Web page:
Authors’ texts should present an accurate account of the research performed as well as an objective discussion on its actuality and significance. Underlying data should be represented accurately in the paper. The papers should contain sufficient detail and references to permit others to replicate the work. Fraudulent or knowingly inaccurate statements constitute unethical behaviour and are unacceptable.
The manuscripts should be entirely original works of the authors. Using the work and/or words of others that have not been appropriately cited or quoted is inadmissible.
Authors should acknowledge ethically and properly all row data of others used in the article as well as cite publications that have been influential in determining the nature of the reported work. Information obtained privately, as in conversation, correspondence, etc., must not be used or reported without explicit written permission from the source.
Submitting the same manuscript to more than one journal concurrently is unacceptable. In case of a new publication of the same text, the due permission of the author and the editors of the primary issue should be acquired.
Authors may be asked to provide the raw data on which the text is based for editorial review, and should be prepared to provide access to such data.
All authors should disclose in their manuscript any financial or other substantive conflict of interest that might be construed to influence the results or interpretation of their manuscript. All sources of financial support for the preparation of the text, if any, should be disclosed.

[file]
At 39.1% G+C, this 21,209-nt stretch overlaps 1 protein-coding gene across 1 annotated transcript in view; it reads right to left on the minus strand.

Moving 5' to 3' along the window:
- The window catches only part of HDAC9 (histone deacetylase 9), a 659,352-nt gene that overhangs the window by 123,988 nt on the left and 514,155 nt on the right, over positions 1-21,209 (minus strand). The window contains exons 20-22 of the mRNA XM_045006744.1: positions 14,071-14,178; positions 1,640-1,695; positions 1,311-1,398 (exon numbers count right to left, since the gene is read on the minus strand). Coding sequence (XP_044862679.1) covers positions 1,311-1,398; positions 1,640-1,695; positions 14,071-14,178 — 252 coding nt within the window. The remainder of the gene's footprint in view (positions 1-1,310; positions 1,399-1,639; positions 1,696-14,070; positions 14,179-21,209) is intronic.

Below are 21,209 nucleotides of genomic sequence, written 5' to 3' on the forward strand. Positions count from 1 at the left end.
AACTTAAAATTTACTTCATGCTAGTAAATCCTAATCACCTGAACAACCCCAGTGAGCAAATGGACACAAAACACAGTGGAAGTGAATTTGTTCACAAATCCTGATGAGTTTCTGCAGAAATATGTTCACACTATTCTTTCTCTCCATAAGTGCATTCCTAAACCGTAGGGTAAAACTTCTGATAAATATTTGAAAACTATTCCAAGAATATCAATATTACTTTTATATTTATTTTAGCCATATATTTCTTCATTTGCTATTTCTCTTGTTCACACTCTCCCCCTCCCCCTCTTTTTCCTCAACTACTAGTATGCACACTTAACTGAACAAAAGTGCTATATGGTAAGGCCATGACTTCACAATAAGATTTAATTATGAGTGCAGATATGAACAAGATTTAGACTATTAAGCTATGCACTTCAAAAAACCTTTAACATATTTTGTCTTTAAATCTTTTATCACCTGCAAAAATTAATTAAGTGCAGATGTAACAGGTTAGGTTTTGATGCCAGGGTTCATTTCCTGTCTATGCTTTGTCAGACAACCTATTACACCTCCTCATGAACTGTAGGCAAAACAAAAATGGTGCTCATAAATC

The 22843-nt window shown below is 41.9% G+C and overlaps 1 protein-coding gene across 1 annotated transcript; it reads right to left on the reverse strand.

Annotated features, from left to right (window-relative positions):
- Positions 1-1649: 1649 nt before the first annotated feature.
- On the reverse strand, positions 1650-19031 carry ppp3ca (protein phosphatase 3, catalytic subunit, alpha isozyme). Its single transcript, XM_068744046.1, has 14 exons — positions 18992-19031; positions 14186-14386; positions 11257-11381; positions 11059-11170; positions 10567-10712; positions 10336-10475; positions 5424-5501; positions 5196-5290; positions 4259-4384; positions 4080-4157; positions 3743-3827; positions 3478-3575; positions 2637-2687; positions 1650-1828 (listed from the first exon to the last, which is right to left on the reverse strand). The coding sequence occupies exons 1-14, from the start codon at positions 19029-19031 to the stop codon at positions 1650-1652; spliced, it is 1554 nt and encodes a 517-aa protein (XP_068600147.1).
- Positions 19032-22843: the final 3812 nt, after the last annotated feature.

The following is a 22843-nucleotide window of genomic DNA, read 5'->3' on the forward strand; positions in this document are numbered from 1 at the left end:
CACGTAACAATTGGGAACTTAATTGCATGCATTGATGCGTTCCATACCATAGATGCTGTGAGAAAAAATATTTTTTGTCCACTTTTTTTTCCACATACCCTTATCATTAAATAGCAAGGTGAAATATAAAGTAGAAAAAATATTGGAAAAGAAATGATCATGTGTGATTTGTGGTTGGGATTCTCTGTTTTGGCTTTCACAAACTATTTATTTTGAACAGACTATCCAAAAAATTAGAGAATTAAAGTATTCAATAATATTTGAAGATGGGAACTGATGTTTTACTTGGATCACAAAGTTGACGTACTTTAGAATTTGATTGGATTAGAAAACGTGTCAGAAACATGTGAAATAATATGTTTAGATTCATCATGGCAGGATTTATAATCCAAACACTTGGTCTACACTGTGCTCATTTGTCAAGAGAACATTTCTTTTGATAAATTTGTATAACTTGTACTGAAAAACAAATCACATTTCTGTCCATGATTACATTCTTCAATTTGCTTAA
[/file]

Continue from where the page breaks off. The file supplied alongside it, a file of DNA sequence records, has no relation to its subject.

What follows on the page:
When an author discovers a significant error or inaccuracy in the submitted article, it is the author’s obligation to promptly notify the Editorial Board, so that the due corrections are made. If such errors are discovered by a third party it is the author’s obligation to withdraw the manuscript or correct them providing evidence to the Editorial Board of the correctness of the text.
Issue editors have an important role in realising the policy of Art Studies Quarterly to publish thematic issues. The scholars undertaking the compilation of a thematic issue are expected to suggest topics covering significant and up-to-date matter. The issue editors are expected to include in the thematic issue manuscripts which elucidate the chosen subject thoroughly and from different view points in order to enhance the reputation of Art Studies Quarterly as a respected academic periodical.
Issue editors should suggest original articles to be included in the thematic issues of Art Studies Quarterly. No plagiarism, similarity or overlapping of the manuscripts with other publications to their knowledge are acceptable.
Issue editors should make sure the submitted manuscript is not offered to any other journal concurrently. They should also ensure that the manuscript does not result from multiplying the contents and results of the same research in a number of texts submitted to different editions. In case of a new publication of the same text the due permission of the author and the editors of the primary issue should be acquired.
The manuscripts submitted by the authors should be considered as confidential documents.
Issue editors should not use for research unpublished materials and such reported in the manuscripts submitted without the explicit consent of their authors.
It is issue editor’s obligation that all manuscripts to be included in the thematic issues are meeting the requirements of Art Studies Quarterly